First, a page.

Benzodiazepines and semantic memory:
effects of lorazepam on the Moses illusion
Izaute M, Paire-Ficout L, Bacon E.
Laboratoire de Psychologie Sociale de la Cognition
(LAPSCO-UMR 6024 CNRS),
Universite Blaise Pascal,
34 Avenue Carnot, 63037 Clermont-Ferrand Cedex, France.
Psychopharmacology (Berl). 2004 Mar;172(3):309-15
ABSTRACTRATIONALE: When asked "How many animals of each kind did Moses take on the ark?", people fail to notice the distortion introduced by the impostor "Moses" and respond "two". It has been argued that the effect must be due to the existence of a partial-match process. In most situations, the form of a question is not likely to closely match the memory representation it queries. Thus, for the partial match hypothesis people ignore some semantic distortions. In the same vein, it has been shown that the benzodiazepine lorazepam drug induces some impairments of semantic memory as participants under lorazepam provide more incorrect recalls than placebo do with general information questions. OBJECTIVES: The aim of this study was to investigate the effects of the benzodiazepine lorazepam on the Moses illusion paradigm. METHOD: The effects of lorazepam (0.038 mg/kg) and of a placebo were investigated in 28 healthy volunteers. Twenty-two illusory questions were presented along with 72 normal general information questions. RESULTS: Lorazepam impaired the ability to detect the Moses illusion. Moreover, lorazepam participants appeared less biased to consider a question distorted than placebo participants. CONCLUSIONS: The temporary and reversible semantic memory impairments experienced by participants when falling into the Moses illusion are more frequent under lorazepam. The amnesic drug lorazepam may impair semantic processing as well as the strategic control of memory.People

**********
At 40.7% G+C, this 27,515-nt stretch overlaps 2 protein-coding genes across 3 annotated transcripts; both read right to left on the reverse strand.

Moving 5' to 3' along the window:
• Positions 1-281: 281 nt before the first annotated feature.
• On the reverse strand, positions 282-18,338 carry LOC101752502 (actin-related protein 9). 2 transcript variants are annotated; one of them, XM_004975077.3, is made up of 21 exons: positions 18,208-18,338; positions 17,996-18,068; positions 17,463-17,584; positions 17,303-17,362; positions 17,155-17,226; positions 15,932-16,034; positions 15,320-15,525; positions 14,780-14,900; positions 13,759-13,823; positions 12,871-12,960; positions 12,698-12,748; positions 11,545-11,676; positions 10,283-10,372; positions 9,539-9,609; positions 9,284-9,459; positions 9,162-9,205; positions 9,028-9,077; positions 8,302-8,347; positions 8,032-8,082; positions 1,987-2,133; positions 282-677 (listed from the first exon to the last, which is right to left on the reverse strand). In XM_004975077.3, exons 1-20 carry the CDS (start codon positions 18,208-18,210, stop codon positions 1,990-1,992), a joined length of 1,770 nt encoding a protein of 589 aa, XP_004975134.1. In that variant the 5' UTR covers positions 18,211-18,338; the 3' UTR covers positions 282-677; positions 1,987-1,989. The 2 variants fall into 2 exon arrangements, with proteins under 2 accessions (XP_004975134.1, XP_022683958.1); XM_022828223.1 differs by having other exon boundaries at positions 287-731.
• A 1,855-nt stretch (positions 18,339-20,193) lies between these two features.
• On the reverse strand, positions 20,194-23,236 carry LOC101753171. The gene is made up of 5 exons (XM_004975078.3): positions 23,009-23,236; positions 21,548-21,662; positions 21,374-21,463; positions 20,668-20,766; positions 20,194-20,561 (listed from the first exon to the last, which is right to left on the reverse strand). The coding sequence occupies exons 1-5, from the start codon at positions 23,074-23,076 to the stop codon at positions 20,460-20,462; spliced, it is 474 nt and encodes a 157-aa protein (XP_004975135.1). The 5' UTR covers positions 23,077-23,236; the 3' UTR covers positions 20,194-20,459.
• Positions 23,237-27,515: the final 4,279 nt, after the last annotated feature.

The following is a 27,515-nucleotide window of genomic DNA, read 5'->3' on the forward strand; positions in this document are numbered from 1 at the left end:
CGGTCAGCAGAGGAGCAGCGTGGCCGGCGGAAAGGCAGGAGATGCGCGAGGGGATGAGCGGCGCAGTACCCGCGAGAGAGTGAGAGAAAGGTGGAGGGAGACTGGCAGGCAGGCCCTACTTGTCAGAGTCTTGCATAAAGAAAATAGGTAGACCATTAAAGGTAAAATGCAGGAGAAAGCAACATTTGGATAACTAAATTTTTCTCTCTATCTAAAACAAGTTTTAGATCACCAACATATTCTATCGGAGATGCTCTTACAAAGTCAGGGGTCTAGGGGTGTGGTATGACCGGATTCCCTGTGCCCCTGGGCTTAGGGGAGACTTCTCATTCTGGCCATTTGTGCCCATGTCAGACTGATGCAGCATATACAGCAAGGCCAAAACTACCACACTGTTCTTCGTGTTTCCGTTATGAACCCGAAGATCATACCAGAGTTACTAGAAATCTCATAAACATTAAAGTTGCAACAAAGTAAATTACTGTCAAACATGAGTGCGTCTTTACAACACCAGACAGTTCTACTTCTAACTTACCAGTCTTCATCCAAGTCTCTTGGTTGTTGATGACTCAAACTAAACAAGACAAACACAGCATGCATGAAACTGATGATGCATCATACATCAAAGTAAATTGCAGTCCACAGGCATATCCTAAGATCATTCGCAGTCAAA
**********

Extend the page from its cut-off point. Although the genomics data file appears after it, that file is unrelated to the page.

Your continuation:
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The Good Drug Guide
The Abolitionist Project
The Hedonistic Imperative
The Reproductive Revolution
Critique of Huxley's Brave New World